If someone has interacted with you, such as a like on Facebook, or downloaded a resource from your website; the chances are that their interest in what you have to offer is high.

What about those who have already bought from you? Both these types of users - past customers, and interested prospects - are important for your business. This is because their interest in what you have to offer is likely to be much higher than some random person browsing the internet.

When designing a marketing strategy to attract these users back to you, you must have come across terms such as retargeting and remarketing. It is worth mentioning that they are both great tools for marketers.

However, these terms are often confused and sometimes used interchangeably, which is why first let us understand the difference between them. After that, we will discuss which one is more effective and why.

Retargeting vs. remarketing: what is the difference?


Retargeting can be approached in different ways. Most often, it is referred to online ad placements, shown to users who have previously interacted with your website in some way.

Have you ever searched for something and then seen ads for it the day after or maybe even the same day? Facebook is very good at this - let us explore a scenario.

You are looking to go on a holiday and search for flights to Lisbon from London, click on a few options to find the cheapest prices. After a few hours, you are scrolling through your Facebook feed and see an ad of TAP airlines, showing deals for the same route. Facebook has mind-reading capabilities, you may think; however, it is simply a retargeted ad.

There are two types of retargeting interactions;

  1. On-site - this targets those you have already interacted with your products, services or website and is the most common method used.
  2. Off-site - this is a group of users which have not interacted with you, but have similar interests to those of your customers. These may or may not have interacted with your competitors.


Remarketing on the other hand, is reaching out to your current or old customers, with an objective to re-engage them. This is usually done with the help of email marketing.

Have you ever received emails from companies along the lines of “Where have you been” or “We miss you”? These might even come with offers, discounts, or perhaps an event the user had previously engaged with.

This kind of strategy can be important for remaining top-of-mind of consumers. In some cases, they might have once bought from you, but then forgotten about you. By designing a remarketing campaign, you are making sure you haven’t forgotten your customers, and that they haven’t forgotten you.

Some examples of remarketing campaigns include;

  • Product offers related to previously bought or ‘liked’ products or services
  • Offers for customers who have been inactive for a while
  • Abandoned shopping cart emails

The last point is interesting - did you know that while approximately 30% of your website visitors will put something in their cart, only 3% will usually complete the purchase? While this may seem daunting at first, it is a great opportunity to remarket to those 27% that did not buy.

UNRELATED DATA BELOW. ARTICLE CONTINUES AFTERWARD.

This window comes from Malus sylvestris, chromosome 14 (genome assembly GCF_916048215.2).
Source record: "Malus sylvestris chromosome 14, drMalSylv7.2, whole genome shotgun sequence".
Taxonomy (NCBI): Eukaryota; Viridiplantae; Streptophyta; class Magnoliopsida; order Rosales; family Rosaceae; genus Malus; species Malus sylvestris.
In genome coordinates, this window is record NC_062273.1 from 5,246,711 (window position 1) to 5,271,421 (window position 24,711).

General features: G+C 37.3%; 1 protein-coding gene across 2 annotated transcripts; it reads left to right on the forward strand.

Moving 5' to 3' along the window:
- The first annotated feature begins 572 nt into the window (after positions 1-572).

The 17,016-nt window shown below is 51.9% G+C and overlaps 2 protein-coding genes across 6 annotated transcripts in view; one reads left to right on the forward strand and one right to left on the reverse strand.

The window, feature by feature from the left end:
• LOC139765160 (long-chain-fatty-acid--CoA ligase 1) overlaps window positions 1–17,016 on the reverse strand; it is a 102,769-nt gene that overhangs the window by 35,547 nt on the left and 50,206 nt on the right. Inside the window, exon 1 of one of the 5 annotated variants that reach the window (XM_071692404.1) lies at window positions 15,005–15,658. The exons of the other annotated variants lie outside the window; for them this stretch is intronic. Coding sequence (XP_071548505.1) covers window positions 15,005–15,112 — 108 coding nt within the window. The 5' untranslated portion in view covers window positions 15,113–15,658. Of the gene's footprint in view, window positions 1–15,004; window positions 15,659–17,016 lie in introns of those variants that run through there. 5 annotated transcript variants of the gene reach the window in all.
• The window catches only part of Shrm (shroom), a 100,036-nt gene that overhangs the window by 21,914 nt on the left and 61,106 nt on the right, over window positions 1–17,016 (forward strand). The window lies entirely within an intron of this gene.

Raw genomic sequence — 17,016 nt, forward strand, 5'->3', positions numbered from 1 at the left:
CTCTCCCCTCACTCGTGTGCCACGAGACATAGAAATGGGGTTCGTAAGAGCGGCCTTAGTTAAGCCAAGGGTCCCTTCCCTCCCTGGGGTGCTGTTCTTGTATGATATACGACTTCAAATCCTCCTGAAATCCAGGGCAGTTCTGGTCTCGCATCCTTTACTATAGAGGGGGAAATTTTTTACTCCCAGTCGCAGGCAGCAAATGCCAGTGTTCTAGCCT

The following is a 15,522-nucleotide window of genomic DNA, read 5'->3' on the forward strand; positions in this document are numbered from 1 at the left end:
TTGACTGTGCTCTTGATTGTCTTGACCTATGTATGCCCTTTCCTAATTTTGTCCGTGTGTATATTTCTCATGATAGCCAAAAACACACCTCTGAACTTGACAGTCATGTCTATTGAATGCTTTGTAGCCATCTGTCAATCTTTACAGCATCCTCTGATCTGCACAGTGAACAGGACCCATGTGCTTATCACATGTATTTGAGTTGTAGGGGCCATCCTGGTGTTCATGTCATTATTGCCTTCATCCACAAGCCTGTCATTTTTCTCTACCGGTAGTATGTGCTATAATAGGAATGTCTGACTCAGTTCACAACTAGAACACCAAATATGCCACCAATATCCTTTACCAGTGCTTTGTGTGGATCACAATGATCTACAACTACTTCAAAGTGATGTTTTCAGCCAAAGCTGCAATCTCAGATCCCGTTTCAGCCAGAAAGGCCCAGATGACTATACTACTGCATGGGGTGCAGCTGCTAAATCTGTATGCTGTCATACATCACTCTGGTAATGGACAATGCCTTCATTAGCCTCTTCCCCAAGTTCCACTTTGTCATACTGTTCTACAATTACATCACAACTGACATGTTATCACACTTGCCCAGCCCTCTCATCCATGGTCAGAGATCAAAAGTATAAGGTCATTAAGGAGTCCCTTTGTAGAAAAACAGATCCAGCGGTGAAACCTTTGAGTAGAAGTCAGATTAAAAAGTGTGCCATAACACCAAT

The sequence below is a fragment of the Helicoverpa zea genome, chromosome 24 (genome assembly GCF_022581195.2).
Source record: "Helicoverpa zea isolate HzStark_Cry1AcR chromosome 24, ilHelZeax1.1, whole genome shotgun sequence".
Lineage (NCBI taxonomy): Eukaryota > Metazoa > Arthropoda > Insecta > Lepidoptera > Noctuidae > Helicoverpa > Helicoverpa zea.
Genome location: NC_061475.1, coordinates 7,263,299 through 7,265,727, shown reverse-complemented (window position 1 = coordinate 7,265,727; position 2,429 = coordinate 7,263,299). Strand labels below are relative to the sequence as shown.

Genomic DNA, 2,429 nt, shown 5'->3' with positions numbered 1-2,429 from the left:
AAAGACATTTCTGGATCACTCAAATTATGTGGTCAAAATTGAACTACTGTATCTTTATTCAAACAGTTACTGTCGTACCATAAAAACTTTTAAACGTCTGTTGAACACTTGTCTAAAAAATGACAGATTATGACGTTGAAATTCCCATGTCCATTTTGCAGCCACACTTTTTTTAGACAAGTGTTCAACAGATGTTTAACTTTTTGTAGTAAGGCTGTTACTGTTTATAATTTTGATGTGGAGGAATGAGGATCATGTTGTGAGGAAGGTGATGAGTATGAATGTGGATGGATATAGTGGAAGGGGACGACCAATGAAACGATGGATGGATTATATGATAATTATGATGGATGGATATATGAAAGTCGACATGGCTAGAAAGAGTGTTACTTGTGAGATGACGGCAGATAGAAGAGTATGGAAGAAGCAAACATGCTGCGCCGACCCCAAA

Given below is an example of a remarketing email. It came with the subject line “We saw you looking”.

Remarketing email example

Moreover, research has shown that engaging within an hour after the abandonment of a shopping cart, shows 10 times more results than waiting for 2 hours. The advice here is simple - be fast.

Which one is more effective?

When comparing and analysing retargeting and remarketing, remember that they have the same goal; re-engaging an audience that has already expressed an interest in what you have to offer.

As discussed above, the main difference is that retargeting primarily uses paid ads and remarketing is done with the use of email marketing. This means that retargeting targets web traffic whereas the other is only limited to email.

To effectively incorporate such tactics in your marketing strategy, you cannot forget the basics - such as defining your target audience and your objectives or goals. This will then help you decide which one will be more effective for you.

Go for retargeting if;

  • You want to attract more users to your website,
  • You want more conversions
  • Your email list is not very engaged

Go for remarketing if;

  • You do not have the budget for ads,
  • You have an extensive email list,
  • You want to increase customer engagement and retention

The straightforward answer is that both are effective in increasing conversion and maximizing your results and there isn’t a need to choose one or the other. You can try to incorporate both in your strategy to maximize results.

Remember that when you choose remarketing, your main channel of doing so is Email Marketing. As discussed in previous blog posts, email is a powerful tool with a high ROI. However, before starting any email campaign, you should remember to verify your mailing lists.

Email Address validity is an often overlooked metric, but it can make or break your campaign. Try TheChecker, as it will give you a concise list of which emails are deliverable (in your mailing list) and which aren’t.